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SWOSU Students Boost Technical Skills at NASA Wallops’ Rocket Week

 Rocket Week at NASA’s Wallops Flight Facility in VirginiaTwo Southwestern Oklahoma State University students in Weatherford recently participated in Rocket Week at NASA’s Wallops Flight Facility in Virginia. SWOSU representatives were (from left) program coordinator Madeline Baugher, Zack Reyes of Merritt and Hayden Webb of Duncan.

Two Southwestern Oklahoma State University students in Weatherford boosted their technical skills as rocket scientists building experiments for space flight during Rocket Week that concluded June 21 at NASA’s Wallops Flight Facility in Virginia.

Zack Reyes of Merritt and Hayden Webb of Duncan were among nearly 200 students and instructors from across the country that built and flew experiments on a NASA suborbital sounding rocket through the RockOn! and RockSat-C programs. Accompanying them was Madeline Baugher, who is SWOSU’s program coordinator for the NASA Oklahoma Space Grant Consortium

NASA has embarked on a journey to return humans to the Moon by 2024,” said Giovanni Rosanova, chief of the NASA Sounding Rocket Program Office at Wallops. “STEM programs using sounding rockets, such as RockOn! and RockSat-C, are beneficial to improve the skills of students that will enter the workforce as we journey back to the Moon and on to Mars and continue exploring Earth and space.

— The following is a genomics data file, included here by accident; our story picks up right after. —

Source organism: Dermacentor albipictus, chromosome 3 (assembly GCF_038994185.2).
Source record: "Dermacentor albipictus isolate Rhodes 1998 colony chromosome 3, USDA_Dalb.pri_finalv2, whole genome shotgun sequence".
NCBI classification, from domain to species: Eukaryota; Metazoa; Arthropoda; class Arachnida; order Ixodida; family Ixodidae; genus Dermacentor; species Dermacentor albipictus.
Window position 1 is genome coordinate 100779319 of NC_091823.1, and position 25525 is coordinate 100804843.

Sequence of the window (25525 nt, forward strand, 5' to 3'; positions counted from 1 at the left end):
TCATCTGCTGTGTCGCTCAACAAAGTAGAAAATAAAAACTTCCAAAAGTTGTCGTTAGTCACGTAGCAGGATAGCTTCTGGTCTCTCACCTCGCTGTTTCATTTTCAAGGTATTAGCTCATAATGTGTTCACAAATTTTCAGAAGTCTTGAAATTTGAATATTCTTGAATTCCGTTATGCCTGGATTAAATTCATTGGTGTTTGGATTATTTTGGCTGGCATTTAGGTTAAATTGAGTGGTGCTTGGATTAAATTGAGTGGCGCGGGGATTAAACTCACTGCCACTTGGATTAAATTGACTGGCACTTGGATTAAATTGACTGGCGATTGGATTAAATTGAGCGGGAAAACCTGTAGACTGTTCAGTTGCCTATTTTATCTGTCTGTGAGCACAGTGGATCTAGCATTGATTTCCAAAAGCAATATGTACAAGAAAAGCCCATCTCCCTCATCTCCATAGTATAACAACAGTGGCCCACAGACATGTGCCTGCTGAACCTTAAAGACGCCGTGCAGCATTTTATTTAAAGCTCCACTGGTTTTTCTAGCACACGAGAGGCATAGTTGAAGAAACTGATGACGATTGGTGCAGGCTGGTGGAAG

Rocket Week culminated with the launch of a NASA Terrier-Improved Orion suborbital sounding rocket carrying the students’ experiments. The rocket is 36 feet long and the payload weighs 667 pounds.

The rocket carried 28 experiments (measuring acceleration, humidity, pressure, temperature and radiation counts) from the RockOn! Program, nine experiments in the RockSat-C program and more than 80 small cubes with experiments developed by middle school and high school students as part of the Cubes in Space program, a partnership between idoodlelearning inc. and the Colorado Space Grant Consortium.

The rocket flew the student experiments to nearly 73-miles altitude. The experiments landed via parachute in the Atlantic Ocean where they were recovered by boat. The participants then began data analysis.

Participants in RockOn! receive instruction on the basics required to develop a scientific payload for flight on a suborbital rocket. After learning the basics in RockOn!, students may then participate in RockSat-C, where during the school year they design and build a more complicated experiment for rocket flight.

The RockOn! and RockSat-C programs are supported by the NASA Sounding Rocket Program. RockOn! also is supported by NASA’s Office of STEM Engagement and NASA’s National Space Grant College and Fellowship Program in partnership with the Colorado and Virginia Space Grant Consortia, as well as the program participants.